• O R E G O N H E A LT H & S C I E N C E U N I V E R S I T YO B J E C T I V E 2 - C O N T R O L E X T E R I O R C I R C U L AT I O NGOAL: Define and visually identify the campus borders andcirculation routes for drivers, bikers and pedestrians.EXISTING CHALLENGE: OHSU, Marquam Hill, is a large campusin a congested area. Tall buildings nestled closely together makeit difficult to get a good spatial representation of the campus.Visitors must make quick decisions as they maneuver their wayaround. Parking is difficult to locate, and many times visitors findthemselves parking on the other side of campus from their desireddestination.ACTION ITEMS:ƒ Strategically place exterior wayfinding signs along roadways to providevisitors with the necessary time to read and follow the information.ƒ Control the circulation through the two “front doors” that accessMarquam Hill campus. Use Sam Jackson Road for buildings and parking onthe North side of the campus and direct visitors off of Terwilliger Blvd toCampus Drive for buildings and parking on the south side of campus.ƒ Increase visibility of building and parking identification for both vehicularand pedestrian traffic. The existing building identification is mounted so highon the buildings that, while nice for media shots, they are virtually unusablefor the vehicular traffic that is focused down on the road.ƒ Clearly identify public parking by providing additional information atparking lots and garages. Include supplemental information to direct toadditional parking, as parking is so limited. Research the use of electronicmessaging to provide up-to-date information to the driver.ƒ Provide improved pedestrian wayfinding throughout the campus. Includeexterior map kiosks to assist the visitor with orienting themselves to thecampuses. Design the elements so the user sees the map just as theyexperience the environment around them.E X E C U T I V E S U M M A R Y - W A Y F I N D I N G A N A LY S I S A N D R E C O M M E N D A T I O N S 8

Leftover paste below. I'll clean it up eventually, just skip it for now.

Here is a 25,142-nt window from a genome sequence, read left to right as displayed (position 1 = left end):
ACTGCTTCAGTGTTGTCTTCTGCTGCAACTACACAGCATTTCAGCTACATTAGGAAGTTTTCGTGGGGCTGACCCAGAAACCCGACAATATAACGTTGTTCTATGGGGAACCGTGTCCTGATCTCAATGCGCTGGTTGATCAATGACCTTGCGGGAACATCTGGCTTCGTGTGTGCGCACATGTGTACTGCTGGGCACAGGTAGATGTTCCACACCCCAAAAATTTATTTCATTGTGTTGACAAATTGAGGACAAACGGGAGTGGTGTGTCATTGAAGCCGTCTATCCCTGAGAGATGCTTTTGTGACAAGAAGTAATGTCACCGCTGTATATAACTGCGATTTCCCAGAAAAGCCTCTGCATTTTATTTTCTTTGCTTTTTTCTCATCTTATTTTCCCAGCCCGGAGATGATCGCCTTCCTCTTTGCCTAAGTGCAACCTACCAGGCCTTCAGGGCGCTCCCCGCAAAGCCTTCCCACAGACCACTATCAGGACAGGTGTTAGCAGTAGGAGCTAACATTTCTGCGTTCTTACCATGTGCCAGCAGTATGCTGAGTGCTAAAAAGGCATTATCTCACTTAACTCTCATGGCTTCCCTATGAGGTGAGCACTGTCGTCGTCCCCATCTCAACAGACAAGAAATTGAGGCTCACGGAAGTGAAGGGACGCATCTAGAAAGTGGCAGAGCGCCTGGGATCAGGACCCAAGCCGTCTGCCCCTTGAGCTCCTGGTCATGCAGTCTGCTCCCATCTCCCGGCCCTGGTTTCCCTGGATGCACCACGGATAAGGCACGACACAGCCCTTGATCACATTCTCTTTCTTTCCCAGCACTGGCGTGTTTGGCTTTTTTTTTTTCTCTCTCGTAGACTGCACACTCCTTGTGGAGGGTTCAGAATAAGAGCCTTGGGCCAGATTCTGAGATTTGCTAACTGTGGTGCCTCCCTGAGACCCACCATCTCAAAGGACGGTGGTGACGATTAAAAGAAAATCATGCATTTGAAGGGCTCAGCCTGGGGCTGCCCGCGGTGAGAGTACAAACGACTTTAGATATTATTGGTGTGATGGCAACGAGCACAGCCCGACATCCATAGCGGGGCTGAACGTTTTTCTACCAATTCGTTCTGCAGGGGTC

• O R E G O N H E A LT H & S C I E N C E U N I V E R S I T Y SW S am Ja ckson Park SW R d Terw SW Sam Jac illig er B lvd kson Park Rd EMMA JONES HALL SHRINER’S VOLLUM HOSPITAL INSTITUTE BIOMEDICAL MULTNOMAH Legend RESEARCH PAVILION RICHARD T. JONES BUILDING Campus Roads HALL MEDICAL Buildings RESEARCH Parking Structures BUILDING Bike Parking Bus Stops SAM JACKSON PHYSICIANS HALL PAVILION MACKENZIE DILLEHUNT HALL HALL KOHLER BAIRD PAVILION OHSU HALL AUDITORIUM Park Rd OHSU Jackson SW Sam HOSPITAL SW Gibbs HATFIELD CASEY EYE SW 11th Ave BIOMEDICAL RESEARCH SCHOOL OF INSTITUTE INFORMATION CENTER DENTISTRY COMMUNICATIONS PHYSICAL CENTER PLANT OHSU MODULAR STUDENT BUILDING CENTER STRUCTURE Dr mpus SW Ca RONALD MCDONALD HOUSE DOERNBECHER CHILDREN’S HOSPITAL SW US SCHOOL OF Vetera n s Hosp NURSING ital Rd VETERAN’S CAMPUS AFFAIRS SERVICES MEDICAL BUILDING CENTER BUILDING 28 VETERAN’S CHILD DEVELOPMENT & AFFAIRS l Rd REHABILITATION CENTER WEST MEDICAL spita CENTER s Ho GAINS n HALL SW tera S Ve Gain es R CHILD DEVELOPMENT & REHABILITATION CENTER U d SW ENERGY SW 6th Av MANAGEMENT DOTTER CENTER INTERVENTIONAL INSTITUTE eE X E C U T I V E S U M M A R Y - W A Y F I N D I N G A N A LY S I S A N D R E C O M M E N D A T I O N S 9